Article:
Eligible since 1994; second nomination
I will confess to calling this wrong. In 2013, when progressive-rock stalwarts Yes received their first nomination after two decades of eligibility, I was convinced they were like Rush — a critic-unfashionable band, finally out of committee, whose ticket would be immediately punched by centrist Hall voters. If it had been up to the public, they would have made it; in that year's final fan ballot, Yes was among the top four vote-getters. But the 800 famous voters parted ways with the millions of lay voters, and Yes missed out on induction, reminding us that prog-rock remains an acquired taste (also that it's a myth that the fan ballot has any serious effect on the final induction results). The Jon Anderson– Chris Squire–founded band has very few radio staples, and even among the cognoscenti their stature is a matter of some debate. So I'm not going to go out on a limb again confidently predicting a Yes induction. But as with the Spinners, every year the bands on the ballot get newer is a year these '70s groups look more appetizing to veteran voters.
Eligible since 2003
Some bands are easy to take for granted and are just forgotten for a while, then inexplicably come back on the Nominating Committee's radar. It's not an outrage, exactly, that The Cars haven't been nominated before, but it is fundamentally illogical: The new wave avatars have plenty of classic-rock cred, they've been longtime favorites at Rolling Stone, and their exuberant songs ("Just What I Needed!" "My Best Friend's Girl!" "Let's Go!" "You Might Think!") are playing on a radio near you right now. Plus, like Chic's Nile Rodgers, affection for frontman Ric Ocasek is strong given his production work for countless other rock acts (a few of which should be in the Hall themselves at this point but aren't yet: Bad Brains, Suicide, Jonathan Richman). As with the Nominating Committee, my suspicion is that The Cars will be a sleeper favorite with the voters, inspiring less of the passion of some other controversial nominees but provoking enough smiles to wind up as many voters' fourth or fifth ballot choice — which is all they would need to get inducted.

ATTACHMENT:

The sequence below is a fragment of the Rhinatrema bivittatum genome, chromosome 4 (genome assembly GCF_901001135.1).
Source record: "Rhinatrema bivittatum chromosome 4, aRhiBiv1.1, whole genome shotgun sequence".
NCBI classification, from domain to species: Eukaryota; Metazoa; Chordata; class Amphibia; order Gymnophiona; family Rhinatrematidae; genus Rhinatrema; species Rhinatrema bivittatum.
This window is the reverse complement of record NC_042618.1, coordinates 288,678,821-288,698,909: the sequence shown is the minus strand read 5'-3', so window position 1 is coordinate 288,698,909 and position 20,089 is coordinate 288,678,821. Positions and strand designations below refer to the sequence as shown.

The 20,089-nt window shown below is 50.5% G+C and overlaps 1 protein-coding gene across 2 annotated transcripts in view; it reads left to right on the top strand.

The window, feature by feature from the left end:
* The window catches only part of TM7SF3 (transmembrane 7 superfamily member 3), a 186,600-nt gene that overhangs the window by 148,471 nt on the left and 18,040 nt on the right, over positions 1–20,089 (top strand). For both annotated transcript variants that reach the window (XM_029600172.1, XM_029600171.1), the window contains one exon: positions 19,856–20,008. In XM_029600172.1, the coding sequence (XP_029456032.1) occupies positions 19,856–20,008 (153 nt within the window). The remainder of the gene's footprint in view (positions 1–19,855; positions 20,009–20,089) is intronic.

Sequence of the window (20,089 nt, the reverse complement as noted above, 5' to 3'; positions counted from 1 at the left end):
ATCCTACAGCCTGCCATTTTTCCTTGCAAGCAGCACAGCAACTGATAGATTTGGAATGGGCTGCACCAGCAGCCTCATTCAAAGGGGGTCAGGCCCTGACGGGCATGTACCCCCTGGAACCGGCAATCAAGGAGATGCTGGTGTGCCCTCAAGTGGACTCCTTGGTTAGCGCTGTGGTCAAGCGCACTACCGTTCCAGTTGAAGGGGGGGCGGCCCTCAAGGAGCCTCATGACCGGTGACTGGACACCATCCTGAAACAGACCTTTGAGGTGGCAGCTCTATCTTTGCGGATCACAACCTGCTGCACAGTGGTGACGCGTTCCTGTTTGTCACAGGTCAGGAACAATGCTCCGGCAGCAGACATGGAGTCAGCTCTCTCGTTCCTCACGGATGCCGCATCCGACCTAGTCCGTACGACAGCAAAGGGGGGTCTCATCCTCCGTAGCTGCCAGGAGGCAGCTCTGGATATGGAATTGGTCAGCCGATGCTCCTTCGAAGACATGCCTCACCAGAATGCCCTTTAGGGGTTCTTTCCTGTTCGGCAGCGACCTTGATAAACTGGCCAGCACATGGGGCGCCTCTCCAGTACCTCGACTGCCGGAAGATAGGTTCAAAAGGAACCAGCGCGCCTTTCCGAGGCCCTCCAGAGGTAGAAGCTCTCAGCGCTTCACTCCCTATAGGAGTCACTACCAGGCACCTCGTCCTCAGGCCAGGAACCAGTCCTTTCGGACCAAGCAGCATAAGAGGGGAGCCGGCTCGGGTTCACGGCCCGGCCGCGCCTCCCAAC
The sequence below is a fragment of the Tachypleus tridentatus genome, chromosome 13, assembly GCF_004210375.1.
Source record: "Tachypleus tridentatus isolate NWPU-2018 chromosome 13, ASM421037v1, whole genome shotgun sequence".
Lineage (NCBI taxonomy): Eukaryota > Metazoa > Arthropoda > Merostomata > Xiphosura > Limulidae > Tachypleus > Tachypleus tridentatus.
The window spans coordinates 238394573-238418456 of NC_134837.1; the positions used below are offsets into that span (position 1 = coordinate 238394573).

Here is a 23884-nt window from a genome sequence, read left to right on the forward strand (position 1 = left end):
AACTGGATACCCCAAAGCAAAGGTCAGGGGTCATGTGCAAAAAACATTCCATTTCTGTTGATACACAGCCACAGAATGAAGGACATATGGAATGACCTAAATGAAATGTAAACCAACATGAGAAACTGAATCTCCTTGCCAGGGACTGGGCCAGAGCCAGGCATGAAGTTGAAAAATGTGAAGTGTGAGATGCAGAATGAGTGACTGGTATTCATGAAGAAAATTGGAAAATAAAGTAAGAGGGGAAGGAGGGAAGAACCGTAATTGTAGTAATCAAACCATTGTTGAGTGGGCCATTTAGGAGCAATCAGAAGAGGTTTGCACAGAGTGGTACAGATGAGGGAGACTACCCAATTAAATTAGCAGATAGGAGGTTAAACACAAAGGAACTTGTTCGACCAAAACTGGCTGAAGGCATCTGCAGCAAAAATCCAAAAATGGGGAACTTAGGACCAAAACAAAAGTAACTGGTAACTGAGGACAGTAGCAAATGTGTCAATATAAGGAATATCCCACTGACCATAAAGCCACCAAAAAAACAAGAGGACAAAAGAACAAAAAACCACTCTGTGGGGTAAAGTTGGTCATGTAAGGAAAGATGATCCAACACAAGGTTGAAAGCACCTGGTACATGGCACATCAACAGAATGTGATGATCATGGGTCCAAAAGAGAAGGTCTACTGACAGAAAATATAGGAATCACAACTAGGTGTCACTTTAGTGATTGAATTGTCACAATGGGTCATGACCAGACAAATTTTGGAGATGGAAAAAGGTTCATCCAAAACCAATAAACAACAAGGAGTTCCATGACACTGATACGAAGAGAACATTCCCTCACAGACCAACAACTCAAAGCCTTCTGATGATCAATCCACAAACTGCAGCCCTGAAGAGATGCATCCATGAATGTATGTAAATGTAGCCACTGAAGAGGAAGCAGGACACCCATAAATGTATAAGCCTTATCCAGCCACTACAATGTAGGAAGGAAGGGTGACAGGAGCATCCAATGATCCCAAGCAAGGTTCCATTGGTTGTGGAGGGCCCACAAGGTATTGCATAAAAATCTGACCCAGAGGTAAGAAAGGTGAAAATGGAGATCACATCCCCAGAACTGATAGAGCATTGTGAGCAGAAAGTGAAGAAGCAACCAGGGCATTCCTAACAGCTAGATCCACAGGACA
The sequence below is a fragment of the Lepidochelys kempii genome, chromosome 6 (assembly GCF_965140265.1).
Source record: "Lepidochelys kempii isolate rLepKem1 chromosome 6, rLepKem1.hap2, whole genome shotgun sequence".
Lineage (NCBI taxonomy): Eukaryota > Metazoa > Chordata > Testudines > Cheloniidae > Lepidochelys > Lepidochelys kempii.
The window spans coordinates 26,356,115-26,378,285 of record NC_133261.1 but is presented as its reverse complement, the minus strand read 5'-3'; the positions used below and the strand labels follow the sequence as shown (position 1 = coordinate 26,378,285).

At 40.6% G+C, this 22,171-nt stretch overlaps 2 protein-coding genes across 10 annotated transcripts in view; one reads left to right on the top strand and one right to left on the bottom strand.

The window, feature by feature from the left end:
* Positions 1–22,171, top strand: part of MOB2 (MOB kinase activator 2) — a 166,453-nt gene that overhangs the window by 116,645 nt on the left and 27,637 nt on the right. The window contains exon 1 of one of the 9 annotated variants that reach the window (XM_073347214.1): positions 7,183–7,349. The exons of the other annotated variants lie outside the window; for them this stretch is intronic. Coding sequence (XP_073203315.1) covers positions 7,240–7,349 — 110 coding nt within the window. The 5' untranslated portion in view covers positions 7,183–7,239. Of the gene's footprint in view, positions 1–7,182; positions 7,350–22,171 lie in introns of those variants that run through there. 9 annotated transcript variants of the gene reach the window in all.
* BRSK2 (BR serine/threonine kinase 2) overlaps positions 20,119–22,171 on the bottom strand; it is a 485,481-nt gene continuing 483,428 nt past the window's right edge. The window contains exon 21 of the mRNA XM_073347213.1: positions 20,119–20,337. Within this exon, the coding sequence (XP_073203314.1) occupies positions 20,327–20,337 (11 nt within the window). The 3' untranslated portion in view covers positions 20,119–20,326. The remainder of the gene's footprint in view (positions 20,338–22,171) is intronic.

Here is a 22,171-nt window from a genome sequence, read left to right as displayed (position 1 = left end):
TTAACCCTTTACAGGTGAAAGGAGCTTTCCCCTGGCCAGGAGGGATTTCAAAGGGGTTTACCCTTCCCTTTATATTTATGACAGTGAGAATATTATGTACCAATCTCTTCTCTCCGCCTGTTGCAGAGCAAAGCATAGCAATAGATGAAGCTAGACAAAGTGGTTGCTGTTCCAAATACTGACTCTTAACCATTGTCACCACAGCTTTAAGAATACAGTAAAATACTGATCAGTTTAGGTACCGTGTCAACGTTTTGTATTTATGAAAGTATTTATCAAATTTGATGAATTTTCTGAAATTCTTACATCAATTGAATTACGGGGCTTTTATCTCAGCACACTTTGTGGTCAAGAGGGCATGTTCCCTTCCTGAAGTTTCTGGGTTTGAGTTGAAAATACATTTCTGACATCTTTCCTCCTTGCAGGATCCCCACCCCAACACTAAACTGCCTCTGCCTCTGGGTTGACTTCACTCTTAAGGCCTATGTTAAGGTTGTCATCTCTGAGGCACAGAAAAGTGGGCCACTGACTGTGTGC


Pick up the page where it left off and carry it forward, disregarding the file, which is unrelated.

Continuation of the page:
Eligible since 2002